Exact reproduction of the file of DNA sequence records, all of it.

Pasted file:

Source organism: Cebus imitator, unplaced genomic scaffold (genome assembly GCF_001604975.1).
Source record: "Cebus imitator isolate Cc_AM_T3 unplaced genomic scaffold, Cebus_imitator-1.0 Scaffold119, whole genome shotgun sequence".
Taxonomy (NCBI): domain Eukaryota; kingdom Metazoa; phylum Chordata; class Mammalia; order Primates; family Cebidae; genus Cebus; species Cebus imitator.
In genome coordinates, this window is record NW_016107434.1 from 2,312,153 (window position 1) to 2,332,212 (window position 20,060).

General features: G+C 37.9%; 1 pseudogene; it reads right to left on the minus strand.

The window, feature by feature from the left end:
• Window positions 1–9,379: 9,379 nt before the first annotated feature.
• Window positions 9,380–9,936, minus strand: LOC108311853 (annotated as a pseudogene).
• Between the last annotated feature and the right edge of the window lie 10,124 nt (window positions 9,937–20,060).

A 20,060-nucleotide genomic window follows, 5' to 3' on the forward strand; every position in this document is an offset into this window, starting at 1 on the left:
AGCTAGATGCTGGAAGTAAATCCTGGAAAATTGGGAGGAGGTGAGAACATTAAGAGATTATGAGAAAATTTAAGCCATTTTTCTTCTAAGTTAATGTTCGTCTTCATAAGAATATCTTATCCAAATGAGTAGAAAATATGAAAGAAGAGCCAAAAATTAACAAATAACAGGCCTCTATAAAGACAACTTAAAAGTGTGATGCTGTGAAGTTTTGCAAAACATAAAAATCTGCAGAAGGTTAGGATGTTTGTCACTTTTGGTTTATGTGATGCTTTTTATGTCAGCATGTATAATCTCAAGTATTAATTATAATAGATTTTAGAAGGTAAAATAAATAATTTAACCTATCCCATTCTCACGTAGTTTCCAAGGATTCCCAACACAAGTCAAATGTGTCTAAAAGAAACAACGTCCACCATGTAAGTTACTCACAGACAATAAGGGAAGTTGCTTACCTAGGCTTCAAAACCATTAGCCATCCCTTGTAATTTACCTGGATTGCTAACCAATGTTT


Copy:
Source organism: Cebus imitator, unplaced genomic scaffold (genome assembly GCF_001604975.1).
Source record: "Cebus imitator isolate Cc_AM_T3 unplaced genomic scaffold, Cebus_imitator-1.0 Scaffold119, whole genome shotgun sequence".
Taxonomy (NCBI): domain Eukaryota; kingdom Metazoa; phylum Chordata; class Mammalia; order Primates; family Cebidae; genus Cebus; species Cebus imitator.
In genome coordinates, this window is record NW_016107434.1 from 2,312,153 (window position 1) to 2,332,212 (window position 20,060).

General features: G+C 37.9%; 1 pseudogene; it reads right to left on the minus strand.

The window, feature by feature from the left end:
• Window positions 1–9,379: 9,379 nt before the first annotated feature.
• Window positions 9,380–9,936, minus strand: LOC108311853 (annotated as a pseudogene).
• Between the last annotated feature and the right edge of the window lie 10,124 nt (window positions 9,937–20,060).

A 20,060-nucleotide genomic window follows, 5' to 3' on the forward strand; every position in this document is an offset into this window, starting at 1 on the left:
AGCTAGATGCTGGAAGTAAATCCTGGAAAATTGGGAGGAGGTGAGAACATTAAGAGATTATGAGAAAATTTAAGCCATTTTTCTTCTAAGTTAATGTTCGTCTTCATAAGAATATCTTATCCAAATGAGTAGAAAATATGAAAGAAGAGCCAAAAATTAACAAATAACAGGCCTCTATAAAGACAACTTAAAAGTGTGATGCTGTGAAGTTTTGCAAAACATAAAAATCTGCAGAAGGTTAGGATGTTTGTCACTTTTGGTTTATGTGATGCTTTTTATGTCAGCATGTATAATCTCAAGTATTAATTATAATAGATTTTAGAAGGTAAAATAAATAATTTAACCTATCCCATTCTCACGTAGTTTCCAAGGATTCCCAACACAAGTCAAATGTGTCTAAAAGAAACAACGTCCACCATGTAAGTTACTCACAGACAATAAGGGAAGTTGCTTACCTAGGCTTCAAAACCATTAGCCATCCCTTGTAATTTACCTGGATTGCTAACCAATGTTT